Added to this conflict, in the case of my mother, was a critical and rageful husband and six needy and demanding children, all born within one decade - the 1950s. And of course, the Catholic Church forbids divorce and forbids birth control. So my mother was trapped in her marriage and trapped into having "as many children as God sends us" and trapped by the need to be happy in all her sacrificial self-giving. And the fact that she felt trapped - that her true feelings were ones of rage at never getting her own needs met - had to be kept secret.

SO - I learned that unacceptable feelings were secrets. I learned that parental failings (my mother's drinking and my father's rages) were secrets.

It also strikes me that my reluctance to give and to serve, as described in my previous post, may very well have to do with seeing the devastating effect of my mother's extreme giving and serving. Of course, the corrective to extreme giving and serving is not refusal to give and serve but balanced giving and serving, that is, giving and serving balanced with self-care.

My Show Moons have to do with healing the harmful secretiveness that I learned in my family by showing the truth.

  • Show the truth to myself about my thoughts and feelings.
  • Show responsibility for myself - my thoughts and feelings and actions.
  • Show the truth about myself to others in appropriate ways. The words "in appropriate ways" are important when it comes to others, as there are thoughts and feelings that should not be shared with everyone.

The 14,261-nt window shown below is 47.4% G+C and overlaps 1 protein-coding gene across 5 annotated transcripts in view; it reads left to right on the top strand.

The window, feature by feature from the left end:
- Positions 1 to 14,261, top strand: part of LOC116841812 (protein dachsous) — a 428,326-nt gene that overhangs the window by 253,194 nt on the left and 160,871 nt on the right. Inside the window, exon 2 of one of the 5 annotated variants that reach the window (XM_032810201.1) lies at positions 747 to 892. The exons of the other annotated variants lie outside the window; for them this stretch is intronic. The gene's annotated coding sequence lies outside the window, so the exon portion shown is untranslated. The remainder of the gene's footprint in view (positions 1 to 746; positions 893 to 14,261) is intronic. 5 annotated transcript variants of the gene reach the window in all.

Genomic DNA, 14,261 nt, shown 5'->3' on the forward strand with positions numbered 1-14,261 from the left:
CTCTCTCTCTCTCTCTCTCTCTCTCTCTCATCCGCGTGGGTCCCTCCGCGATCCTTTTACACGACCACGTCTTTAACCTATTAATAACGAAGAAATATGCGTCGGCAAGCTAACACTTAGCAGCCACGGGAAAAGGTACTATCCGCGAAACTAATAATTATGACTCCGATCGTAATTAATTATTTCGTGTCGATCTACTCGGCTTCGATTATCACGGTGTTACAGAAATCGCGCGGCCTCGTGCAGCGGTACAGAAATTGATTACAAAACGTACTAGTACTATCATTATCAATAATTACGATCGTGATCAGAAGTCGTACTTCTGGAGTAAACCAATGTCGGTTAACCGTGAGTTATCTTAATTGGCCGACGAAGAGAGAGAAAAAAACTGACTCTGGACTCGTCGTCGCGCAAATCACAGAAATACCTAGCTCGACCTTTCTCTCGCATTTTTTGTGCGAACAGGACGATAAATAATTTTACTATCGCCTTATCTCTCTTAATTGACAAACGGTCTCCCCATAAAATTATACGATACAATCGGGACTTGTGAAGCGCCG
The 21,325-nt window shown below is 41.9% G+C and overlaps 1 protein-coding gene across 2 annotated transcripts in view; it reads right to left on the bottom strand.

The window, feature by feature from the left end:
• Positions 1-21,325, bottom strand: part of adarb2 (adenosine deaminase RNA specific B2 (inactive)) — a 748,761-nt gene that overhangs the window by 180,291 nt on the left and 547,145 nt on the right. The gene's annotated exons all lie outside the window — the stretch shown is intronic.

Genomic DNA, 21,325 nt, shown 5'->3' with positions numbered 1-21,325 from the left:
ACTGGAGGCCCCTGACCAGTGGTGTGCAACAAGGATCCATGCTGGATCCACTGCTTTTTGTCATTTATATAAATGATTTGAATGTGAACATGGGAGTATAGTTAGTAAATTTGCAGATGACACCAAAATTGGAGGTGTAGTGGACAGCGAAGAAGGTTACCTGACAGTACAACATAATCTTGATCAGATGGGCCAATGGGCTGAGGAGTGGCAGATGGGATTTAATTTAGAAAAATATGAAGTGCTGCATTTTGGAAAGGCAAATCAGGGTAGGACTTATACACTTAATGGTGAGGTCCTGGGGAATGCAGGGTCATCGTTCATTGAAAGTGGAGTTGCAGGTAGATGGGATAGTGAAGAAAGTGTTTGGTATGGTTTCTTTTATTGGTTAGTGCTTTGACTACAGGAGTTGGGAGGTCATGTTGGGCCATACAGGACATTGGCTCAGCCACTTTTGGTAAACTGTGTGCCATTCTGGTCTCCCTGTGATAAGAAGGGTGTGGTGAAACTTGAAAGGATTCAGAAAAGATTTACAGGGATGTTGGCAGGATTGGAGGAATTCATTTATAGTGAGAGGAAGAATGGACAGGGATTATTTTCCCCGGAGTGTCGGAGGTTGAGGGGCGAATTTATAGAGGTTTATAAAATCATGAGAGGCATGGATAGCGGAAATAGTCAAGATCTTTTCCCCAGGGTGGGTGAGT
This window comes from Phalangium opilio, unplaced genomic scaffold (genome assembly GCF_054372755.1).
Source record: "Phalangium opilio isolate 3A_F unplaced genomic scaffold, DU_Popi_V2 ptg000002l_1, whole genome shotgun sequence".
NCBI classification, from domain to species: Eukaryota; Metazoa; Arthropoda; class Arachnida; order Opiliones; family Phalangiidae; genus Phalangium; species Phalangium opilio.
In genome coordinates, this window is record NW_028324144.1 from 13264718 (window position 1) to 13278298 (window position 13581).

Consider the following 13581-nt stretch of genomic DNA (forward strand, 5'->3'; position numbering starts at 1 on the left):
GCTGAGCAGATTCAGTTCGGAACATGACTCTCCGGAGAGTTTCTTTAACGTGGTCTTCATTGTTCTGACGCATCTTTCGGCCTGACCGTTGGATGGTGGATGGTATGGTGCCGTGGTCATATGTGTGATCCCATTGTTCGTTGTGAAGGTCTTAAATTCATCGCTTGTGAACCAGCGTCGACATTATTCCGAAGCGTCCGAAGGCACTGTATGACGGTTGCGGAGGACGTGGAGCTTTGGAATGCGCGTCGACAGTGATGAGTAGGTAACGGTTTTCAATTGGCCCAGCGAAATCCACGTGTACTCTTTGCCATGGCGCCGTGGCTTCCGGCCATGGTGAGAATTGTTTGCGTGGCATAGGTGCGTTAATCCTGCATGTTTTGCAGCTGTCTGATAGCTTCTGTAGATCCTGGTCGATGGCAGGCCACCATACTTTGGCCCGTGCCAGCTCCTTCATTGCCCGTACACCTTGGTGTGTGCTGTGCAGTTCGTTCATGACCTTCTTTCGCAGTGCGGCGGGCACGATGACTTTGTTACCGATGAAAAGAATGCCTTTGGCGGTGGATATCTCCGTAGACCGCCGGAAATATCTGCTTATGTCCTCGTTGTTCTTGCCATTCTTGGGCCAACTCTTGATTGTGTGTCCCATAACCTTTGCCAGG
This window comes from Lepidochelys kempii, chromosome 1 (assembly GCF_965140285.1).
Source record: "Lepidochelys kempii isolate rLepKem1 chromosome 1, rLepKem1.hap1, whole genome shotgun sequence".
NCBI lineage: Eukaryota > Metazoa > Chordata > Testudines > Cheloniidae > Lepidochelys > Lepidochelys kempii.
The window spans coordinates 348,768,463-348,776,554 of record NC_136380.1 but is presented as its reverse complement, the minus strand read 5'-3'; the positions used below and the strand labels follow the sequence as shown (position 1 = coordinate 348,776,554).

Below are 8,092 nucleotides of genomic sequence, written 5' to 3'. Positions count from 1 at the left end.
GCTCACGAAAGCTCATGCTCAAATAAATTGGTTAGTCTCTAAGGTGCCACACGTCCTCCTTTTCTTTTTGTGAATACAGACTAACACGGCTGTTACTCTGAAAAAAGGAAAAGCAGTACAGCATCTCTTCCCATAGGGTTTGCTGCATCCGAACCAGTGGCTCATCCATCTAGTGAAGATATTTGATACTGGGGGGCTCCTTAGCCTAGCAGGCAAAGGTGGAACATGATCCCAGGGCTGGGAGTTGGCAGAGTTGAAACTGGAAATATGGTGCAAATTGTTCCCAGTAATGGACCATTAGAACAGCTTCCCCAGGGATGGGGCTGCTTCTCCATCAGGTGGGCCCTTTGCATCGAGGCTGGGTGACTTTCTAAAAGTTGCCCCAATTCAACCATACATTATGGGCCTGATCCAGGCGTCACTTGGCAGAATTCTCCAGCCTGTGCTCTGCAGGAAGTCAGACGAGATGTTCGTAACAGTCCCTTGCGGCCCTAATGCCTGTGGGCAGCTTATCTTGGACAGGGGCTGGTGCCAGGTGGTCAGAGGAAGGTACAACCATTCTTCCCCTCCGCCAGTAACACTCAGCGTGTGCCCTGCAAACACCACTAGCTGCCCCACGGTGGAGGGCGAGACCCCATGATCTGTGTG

This blog is a forum for me to practice all three aspects of that honesty.

  1. Be honest with myself: The act of writing brings insights about myself to my awareness. It clarifies my thoughts and feelings and makes them real to me. This helps me to be honest with myself.
  2. Take responsibility for myself: Writing also places my thoughts and feelings outside myself - on a page or a screen in black and white - where I can consider them more objectively. This helps me to take responsibility for my thoughts and feelings and actions.
  3. Be appropriately honest with others: Writing publicly, as in a blog, allows me to be honest with others. I believe that honest writing encourages others: when I read someone else's honest writing, I am often led to my own truth - whether I see myself in the writer's words or whether I see my own truth as very different from the writer's.


My father was excessively busy. He was always "spinning," as he put it. He always had somewhere to go, something to do, someone to see. His body never seemed to rest - if nothing else, he was always tapping his fingers.

With my father, everything was a chore - even "fun," which wasn't really fun because it was a chore. We had to work to set up the necessary equipment to have fun, and then we had to work to take it down afterwards. And because my father was a rage-aholic, he often raged at us kids about how incompetent we were in loading the car for a trip to the playground, or in cleaning the plastic swimming pool in the backyard, or in clearing up after a bar-be-cue.

My father liked it best when he and everyone in the family was busy, and he tended to make any busyness unpleasant with criticisms of our work - criticisms often expressed ragefully.

In my family, I learned that it was important to do (and to do busily), not to be.

I find it difficult to take time to be, although it feels very good when I do. I also sense that this is a really, really important area of soul work - perhaps the most important. What I do - my enjoying, thanking, giving, loving, serving, showing, and relaxing - need to come from being, from the still centered place within.